Change Management – the Only Game in Town.

Change Management – the Only Game in Town.


Change management is the only game in town.

Everything depends on it.

Business success.


Client satisfaction.

Staff performance.


The Ten Laws of Change Management:

  1. Manage change – or change will manage you: Lead the introduction of change, new ideas and innovations in your industry. If you don’t, then time, situations and circumstances will force change on you. The best ideas win!
  2. It is harder to manage not changing than to manage change: It is far more difficult to manage people, places and practices that don’t change or are incapable of change than it is to manage change. There is a natural energy to change and people will embrace it and become part of it if they understand it.
  3. It is not a popularity competition: Change hurts. Change can be painful. Change can produce conflict. But out of change comes progress and performance.
  4. Accept and embrace change actively – don’t change passively: Seek opportunities to change. Look for ideas and innovations which can be the catalyst of change. Be committed to change as an integral part of your daily life.
  5. Learning and change are married – one does not happen without the other: Learning = change. Learn faster, change faster, win sooner.
  6. Most people can change what they do: only the great ones can change who they are: Every one can and will learn to change their practices. Very very few people are capable of sustainable change to who they are.
  7. People change when it is too late or almost too late:Most people will not change until they face disaster, catastrophe or certain peril. Sometimes you have to present these options to them to get them to change.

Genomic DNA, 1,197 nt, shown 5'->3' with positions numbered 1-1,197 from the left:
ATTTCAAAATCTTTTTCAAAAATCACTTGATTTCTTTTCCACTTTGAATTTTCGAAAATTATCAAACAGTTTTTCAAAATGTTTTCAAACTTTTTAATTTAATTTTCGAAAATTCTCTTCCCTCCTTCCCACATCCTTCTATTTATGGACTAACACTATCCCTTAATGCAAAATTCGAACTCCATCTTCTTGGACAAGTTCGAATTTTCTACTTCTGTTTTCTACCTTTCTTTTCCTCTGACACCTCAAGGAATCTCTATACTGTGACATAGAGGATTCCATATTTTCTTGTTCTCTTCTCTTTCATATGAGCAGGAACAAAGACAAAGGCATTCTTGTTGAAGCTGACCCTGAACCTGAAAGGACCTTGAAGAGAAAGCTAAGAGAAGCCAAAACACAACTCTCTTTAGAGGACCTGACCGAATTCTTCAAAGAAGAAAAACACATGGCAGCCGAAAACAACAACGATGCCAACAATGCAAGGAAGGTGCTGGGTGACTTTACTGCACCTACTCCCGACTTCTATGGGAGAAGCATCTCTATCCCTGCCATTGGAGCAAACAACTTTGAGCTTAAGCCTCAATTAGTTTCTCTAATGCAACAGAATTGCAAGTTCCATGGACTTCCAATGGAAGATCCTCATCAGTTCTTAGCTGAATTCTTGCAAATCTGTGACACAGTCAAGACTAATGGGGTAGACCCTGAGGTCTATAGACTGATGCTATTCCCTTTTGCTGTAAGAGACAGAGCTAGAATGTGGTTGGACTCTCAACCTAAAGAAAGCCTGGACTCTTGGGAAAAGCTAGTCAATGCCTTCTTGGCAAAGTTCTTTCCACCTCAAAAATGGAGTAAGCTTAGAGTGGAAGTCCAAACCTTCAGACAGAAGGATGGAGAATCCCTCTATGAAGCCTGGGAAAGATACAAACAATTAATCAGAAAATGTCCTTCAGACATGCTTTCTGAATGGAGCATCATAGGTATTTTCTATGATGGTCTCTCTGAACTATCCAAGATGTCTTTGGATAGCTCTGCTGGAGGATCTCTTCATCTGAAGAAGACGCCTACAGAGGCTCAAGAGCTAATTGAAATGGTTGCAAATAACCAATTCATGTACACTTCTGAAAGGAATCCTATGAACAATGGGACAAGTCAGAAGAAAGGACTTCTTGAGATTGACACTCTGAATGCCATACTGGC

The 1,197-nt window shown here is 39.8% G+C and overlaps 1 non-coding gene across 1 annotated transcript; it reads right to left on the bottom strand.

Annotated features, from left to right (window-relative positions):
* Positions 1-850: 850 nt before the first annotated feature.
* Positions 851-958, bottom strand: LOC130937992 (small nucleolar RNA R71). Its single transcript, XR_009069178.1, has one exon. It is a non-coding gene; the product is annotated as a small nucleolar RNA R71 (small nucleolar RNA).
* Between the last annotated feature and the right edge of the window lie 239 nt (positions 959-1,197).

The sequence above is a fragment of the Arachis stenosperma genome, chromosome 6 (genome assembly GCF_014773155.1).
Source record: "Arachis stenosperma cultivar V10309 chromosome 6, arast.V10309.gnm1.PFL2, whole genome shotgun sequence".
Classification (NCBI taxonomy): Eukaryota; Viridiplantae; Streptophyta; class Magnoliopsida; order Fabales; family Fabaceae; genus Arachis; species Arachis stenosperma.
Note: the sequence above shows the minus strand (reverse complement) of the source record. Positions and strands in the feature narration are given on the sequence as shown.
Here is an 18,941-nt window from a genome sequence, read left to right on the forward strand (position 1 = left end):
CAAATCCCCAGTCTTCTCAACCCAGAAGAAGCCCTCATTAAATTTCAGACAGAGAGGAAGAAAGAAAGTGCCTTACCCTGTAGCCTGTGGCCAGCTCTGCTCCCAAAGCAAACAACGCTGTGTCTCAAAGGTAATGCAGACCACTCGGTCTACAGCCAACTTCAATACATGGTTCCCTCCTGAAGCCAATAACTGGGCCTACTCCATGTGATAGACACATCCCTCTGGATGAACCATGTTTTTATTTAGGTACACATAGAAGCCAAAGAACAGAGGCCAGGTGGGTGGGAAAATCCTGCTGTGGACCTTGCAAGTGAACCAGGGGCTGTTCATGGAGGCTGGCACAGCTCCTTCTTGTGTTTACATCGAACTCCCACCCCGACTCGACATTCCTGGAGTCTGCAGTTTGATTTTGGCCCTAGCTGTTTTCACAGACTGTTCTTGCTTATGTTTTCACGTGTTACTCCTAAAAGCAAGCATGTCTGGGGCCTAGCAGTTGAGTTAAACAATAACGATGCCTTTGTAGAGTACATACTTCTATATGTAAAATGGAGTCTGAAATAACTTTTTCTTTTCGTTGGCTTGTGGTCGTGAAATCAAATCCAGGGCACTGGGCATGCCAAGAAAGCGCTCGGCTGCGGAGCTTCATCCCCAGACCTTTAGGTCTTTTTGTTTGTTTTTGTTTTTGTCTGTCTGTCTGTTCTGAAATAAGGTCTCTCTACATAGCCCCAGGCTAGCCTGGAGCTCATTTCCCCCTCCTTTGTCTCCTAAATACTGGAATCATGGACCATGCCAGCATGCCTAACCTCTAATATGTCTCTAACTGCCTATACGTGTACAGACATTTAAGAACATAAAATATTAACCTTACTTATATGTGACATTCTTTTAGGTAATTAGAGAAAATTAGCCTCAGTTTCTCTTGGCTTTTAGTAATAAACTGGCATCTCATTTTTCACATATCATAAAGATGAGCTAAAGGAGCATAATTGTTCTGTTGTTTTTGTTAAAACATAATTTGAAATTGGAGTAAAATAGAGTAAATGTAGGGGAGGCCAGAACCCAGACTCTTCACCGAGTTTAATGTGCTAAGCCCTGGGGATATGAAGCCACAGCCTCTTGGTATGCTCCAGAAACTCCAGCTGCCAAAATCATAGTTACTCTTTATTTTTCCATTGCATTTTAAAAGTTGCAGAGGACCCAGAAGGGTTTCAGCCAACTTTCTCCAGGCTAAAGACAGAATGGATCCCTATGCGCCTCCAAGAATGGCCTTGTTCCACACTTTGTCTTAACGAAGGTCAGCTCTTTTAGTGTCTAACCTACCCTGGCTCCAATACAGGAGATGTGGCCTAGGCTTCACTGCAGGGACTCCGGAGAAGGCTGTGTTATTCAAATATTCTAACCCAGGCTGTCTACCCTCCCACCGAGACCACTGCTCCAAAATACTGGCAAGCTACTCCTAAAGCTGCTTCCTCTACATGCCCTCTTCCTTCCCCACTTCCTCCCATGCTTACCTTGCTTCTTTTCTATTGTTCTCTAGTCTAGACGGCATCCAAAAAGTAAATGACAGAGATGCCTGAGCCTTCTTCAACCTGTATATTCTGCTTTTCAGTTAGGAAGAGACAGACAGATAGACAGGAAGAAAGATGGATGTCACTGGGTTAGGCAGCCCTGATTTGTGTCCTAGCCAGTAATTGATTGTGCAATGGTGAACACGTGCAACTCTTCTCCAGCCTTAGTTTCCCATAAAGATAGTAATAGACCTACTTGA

8. The time to make your biggest change is when you have been successful – because the resistance to change is greatest in those who feel they don’t need to: The reason repeating success and sustaining success is so difficult is that resistance to change is greatest when people and organisations are at their most successful.
  9. Small changes often rather than catastrophic changes every five years….Change is like exercise. Do a little every day and stay fit and healthy. Or do nothing for five years and enjoy a coronary by-pass and lipo-suction. Continuous improvement and ongoing performance enhancement are the keys to success.
  10. Be inclusive, seek buy in, embrace collaboration but in the end change anyway: Ideally change will come as the result of everyone in the organisation feeling ownership for the change process and will give it 100 % support and buy in. But, in the end, if you are a leader, a senior manager or someone who is accountable for the success of the organisation, you have to change anyway. Seek support – but do what you have to do.

That’s my Ten Laws of Change Management – what’s yours?

Wayne Goldsmith

1 Comment

  • Brian Humek Posted January 31, 2018 5:20 am

    From someone who has at times thought change was a bad thing (depending on the circumstance), you’ve convinced me that change is not only good, but necessary in all parts of my life. Thanks Wayne. I especially like the points of needing continual change instead of a big change after five years and the concept of being proactive with the change instead of letting change be in control. Thanks again, Brian

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